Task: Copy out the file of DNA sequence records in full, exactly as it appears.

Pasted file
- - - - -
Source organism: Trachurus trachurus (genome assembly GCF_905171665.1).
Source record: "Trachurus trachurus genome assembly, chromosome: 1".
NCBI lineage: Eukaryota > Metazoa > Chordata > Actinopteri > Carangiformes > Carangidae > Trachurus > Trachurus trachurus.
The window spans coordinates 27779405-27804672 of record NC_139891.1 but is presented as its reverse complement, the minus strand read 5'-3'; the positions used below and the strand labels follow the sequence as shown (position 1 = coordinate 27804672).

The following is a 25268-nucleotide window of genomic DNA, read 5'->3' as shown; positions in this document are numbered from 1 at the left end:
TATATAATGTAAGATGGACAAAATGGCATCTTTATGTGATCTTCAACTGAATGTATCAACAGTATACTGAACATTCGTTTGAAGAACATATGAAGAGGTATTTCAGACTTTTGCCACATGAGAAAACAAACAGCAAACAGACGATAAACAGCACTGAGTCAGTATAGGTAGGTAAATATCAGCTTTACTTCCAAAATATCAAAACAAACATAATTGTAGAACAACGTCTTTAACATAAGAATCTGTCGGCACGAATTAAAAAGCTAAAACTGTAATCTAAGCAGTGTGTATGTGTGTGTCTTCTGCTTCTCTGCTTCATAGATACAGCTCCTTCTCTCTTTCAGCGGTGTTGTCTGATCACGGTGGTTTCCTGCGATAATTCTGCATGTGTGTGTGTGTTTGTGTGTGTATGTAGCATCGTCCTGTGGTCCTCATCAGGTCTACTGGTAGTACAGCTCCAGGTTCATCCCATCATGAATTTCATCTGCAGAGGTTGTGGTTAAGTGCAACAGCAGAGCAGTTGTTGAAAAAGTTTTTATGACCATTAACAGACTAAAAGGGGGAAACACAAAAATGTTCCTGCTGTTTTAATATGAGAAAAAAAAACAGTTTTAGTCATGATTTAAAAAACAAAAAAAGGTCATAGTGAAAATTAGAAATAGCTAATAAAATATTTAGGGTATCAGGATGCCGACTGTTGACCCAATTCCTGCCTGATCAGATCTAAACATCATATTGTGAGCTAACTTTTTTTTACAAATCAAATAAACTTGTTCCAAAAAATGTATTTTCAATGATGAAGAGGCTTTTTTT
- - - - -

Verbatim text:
Source organism: Trachurus trachurus (genome assembly GCF_905171665.1).
Source record: "Trachurus trachurus genome assembly, chromosome: 1".
NCBI lineage: Eukaryota > Metazoa > Chordata > Actinopteri > Carangiformes > Carangidae > Trachurus > Trachurus trachurus.
The window spans coordinates 27779405-27804672 of record NC_139891.1 but is presented as its reverse complement, the minus strand read 5'-3'; the positions used below and the strand labels follow the sequence as shown (position 1 = coordinate 27804672).

The following is a 25268-nucleotide window of genomic DNA, read 5'->3' as shown; positions in this document are numbered from 1 at the left end:
TATATAATGTAAGATGGACAAAATGGCATCTTTATGTGATCTTCAACTGAATGTATCAACAGTATACTGAACATTCGTTTGAAGAACATATGAAGAGGTATTTCAGACTTTTGCCACATGAGAAAACAAACAGCAAACAGACGATAAACAGCACTGAGTCAGTATAGGTAGGTAAATATCAGCTTTACTTCCAAAATATCAAAACAAACATAATTGTAGAACAACGTCTTTAACATAAGAATCTGTCGGCACGAATTAAAAAGCTAAAACTGTAATCTAAGCAGTGTGTATGTGTGTGTCTTCTGCTTCTCTGCTTCATAGATACAGCTCCTTCTCTCTTTCAGCGGTGTTGTCTGATCACGGTGGTTTCCTGCGATAATTCTGCATGTGTGTGTGTGTTTGTGTGTGTATGTAGCATCGTCCTGTGGTCCTCATCAGGTCTACTGGTAGTACAGCTCCAGGTTCATCCCATCATGAATTTCATCTGCAGAGGTTGTGGTTAAGTGCAACAGCAGAGCAGTTGTTGAAAAAGTTTTTATGACCATTAACAGACTAAAAGGGGGAAACACAAAAATGTTCCTGCTGTTTTAATATGAGAAAAAAAAACAGTTTTAGTCATGATTTAAAAAACAAAAAAAGGTCATAGTGAAAATTAGAAATAGCTAATAAAATATTTAGGGTATCAGGATGCCGACTGTTGACCCAATTCCTGCCTGATCAGATCTAAACATCATATTGTGAGCTAACTTTTTTTTACAAATCAAATAAACTTGTTCCAAAAAATGTATTTTCAATGATGAAGAGGCTTTTTTT